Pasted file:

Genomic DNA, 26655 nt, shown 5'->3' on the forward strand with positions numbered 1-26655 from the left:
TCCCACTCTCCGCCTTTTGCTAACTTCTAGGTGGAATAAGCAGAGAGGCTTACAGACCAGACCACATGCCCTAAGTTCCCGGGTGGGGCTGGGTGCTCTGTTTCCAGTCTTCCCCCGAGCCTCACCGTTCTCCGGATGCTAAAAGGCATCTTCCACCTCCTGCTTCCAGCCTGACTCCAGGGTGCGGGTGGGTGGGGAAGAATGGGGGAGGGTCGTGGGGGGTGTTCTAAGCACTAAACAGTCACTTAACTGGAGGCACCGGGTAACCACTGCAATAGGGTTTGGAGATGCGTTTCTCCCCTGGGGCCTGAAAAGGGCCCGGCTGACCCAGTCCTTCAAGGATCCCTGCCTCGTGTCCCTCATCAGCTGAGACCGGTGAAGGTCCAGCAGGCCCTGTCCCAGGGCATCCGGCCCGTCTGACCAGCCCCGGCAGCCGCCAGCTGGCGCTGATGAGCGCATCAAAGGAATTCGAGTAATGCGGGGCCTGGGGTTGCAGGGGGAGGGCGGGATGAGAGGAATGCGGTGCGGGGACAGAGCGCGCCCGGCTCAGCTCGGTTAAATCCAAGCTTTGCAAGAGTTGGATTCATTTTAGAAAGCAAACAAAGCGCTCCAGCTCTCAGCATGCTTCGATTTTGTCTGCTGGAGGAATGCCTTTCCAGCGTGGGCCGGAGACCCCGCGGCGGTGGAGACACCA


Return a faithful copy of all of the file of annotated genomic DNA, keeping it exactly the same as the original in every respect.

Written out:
Genomic DNA, 26655 nt, shown 5'->3' on the forward strand with positions numbered 1-26655 from the left:
TCCCACTCTCCGCCTTTTGCTAACTTCTAGGTGGAATAAGCAGAGAGGCTTACAGACCAGACCACATGCCCTAAGTTCCCGGGTGGGGCTGGGTGCTCTGTTTCCAGTCTTCCCCCGAGCCTCACCGTTCTCCGGATGCTAAAAGGCATCTTCCACCTCCTGCTTCCAGCCTGACTCCAGGGTGCGGGTGGGTGGGGAAGAATGGGGGAGGGTCGTGGGGGGTGTTCTAAGCACTAAACAGTCACTTAACTGGAGGCACCGGGTAACCACTGCAATAGGGTTTGGAGATGCGTTTCTCCCCTGGGGCCTGAAAAGGGCCCGGCTGACCCAGTCCTTCAAGGATCCCTGCCTCGTGTCCCTCATCAGCTGAGACCGGTGAAGGTCCAGCAGGCCCTGTCCCAGGGCATCCGGCCCGTCTGACCAGCCCCGGCAGCCGCCAGCTGGCGCTGATGAGCGCATCAAAGGAATTCGAGTAATGCGGGGCCTGGGGTTGCAGGGGGAGGGCGGGATGAGAGGAATGCGGTGCGGGGACAGAGCGCGCCCGGCTCAGCTCGGTTAAATCCAAGCTTTGCAAGAGTTGGATTCATTTTAGAAAGCAAACAAAGCGCTCCAGCTCTCAGCATGCTTCGATTTTGTCTGCTGGAGGAATGCCTTTCCAGCGTGGGCCGGAGACCCCGCGGCGGTGGAGACACCA